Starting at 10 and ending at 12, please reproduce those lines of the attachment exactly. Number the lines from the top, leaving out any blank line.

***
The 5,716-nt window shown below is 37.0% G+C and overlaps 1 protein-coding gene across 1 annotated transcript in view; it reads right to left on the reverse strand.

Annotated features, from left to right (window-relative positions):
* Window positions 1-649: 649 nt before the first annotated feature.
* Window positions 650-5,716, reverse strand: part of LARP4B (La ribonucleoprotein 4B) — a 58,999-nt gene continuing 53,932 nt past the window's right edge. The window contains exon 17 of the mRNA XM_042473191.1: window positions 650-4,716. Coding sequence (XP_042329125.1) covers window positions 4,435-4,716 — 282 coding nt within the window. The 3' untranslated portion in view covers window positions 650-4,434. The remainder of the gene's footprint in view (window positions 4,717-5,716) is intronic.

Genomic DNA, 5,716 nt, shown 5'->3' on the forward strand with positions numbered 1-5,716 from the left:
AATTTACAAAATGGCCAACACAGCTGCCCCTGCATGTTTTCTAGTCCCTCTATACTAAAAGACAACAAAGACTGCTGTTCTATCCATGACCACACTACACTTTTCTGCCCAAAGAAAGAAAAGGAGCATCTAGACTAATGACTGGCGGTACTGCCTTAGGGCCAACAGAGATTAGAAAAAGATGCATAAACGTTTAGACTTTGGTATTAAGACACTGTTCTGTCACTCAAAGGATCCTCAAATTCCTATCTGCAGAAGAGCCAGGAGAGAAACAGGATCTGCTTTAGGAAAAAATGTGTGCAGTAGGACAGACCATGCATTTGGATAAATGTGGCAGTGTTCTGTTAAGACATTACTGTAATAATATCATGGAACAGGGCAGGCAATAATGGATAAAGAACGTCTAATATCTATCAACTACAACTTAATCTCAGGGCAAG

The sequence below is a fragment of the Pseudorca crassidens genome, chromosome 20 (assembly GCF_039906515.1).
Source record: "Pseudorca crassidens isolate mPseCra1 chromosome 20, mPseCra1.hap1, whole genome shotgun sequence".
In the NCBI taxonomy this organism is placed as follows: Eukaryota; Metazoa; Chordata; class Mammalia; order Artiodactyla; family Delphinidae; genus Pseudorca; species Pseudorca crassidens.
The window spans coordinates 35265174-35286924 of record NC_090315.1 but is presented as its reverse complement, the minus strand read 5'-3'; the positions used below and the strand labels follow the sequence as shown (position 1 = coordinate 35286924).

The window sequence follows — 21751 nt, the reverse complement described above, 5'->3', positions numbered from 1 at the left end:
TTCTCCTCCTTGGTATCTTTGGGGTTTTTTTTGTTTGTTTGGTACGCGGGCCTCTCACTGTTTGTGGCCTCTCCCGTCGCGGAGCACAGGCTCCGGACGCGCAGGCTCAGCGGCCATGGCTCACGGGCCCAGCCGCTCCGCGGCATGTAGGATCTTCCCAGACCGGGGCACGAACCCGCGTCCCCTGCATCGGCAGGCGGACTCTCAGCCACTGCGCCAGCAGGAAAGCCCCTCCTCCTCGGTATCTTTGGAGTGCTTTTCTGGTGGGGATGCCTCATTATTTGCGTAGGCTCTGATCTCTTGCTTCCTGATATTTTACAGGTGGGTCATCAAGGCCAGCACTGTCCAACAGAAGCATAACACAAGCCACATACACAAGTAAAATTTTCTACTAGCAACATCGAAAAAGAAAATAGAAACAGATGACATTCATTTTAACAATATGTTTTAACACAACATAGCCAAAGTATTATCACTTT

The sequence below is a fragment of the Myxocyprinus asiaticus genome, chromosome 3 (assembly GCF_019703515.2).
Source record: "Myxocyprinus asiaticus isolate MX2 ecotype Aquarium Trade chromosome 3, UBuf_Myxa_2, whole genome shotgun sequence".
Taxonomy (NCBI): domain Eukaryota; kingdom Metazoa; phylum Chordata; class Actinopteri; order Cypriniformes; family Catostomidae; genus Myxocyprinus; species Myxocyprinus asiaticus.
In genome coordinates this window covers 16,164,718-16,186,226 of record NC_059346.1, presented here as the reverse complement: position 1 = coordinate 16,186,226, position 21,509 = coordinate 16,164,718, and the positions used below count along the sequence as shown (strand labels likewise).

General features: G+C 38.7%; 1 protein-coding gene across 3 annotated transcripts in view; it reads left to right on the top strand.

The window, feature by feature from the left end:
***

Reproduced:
The window spans coordinates 35265174-35286924 of record NC_090315.1 but is presented as its reverse complement, the minus strand read 5'-3'; the positions used below and the strand labels follow the sequence as shown (position 1 = coordinate 35286924).

The window sequence follows — 21751 nt, the reverse complement described above, 5'->3', positions numbered from 1 at the left end:
TTCTCCTCCTTGGTATCTTTGGGGTTTTTTTTGTTTGTTTGGTACGCGGGCCTCTCACTGTTTGTGGCCTCTCCCGTCGCGGAGCACAGGCTCCGGACGCGCAGGCTCAGCGGCCATGGCTCACGGGCCCAGCCGCTCCGCGGCATGTAGGATCTTCCCAGACCGGGGCACGAACCCGCGTCCCCTGCATCGGCAGGCGGACTCTCAGCCACTGCGCCAGCAGGAAAGCCCCTCCTCCTCGGTATCTTTGGAGTGCTTTTCTGGTGGGGATGCCTCATTATTTGCGTAGGCTCTGATCTCTTGCTTCCTGATATTTTACAGGTGGGTCATCAAGGCCAGCACTGTCCAACAGAAGCATAACACAAGCCACATACACAAGTAAAATTTTCTACTAGCAACATCGAAAAAGAAAATAGAAACAGATGACATTCATTTTAACAATATGTTTTAACACAACATAGCCAAAGTATTATCACTTT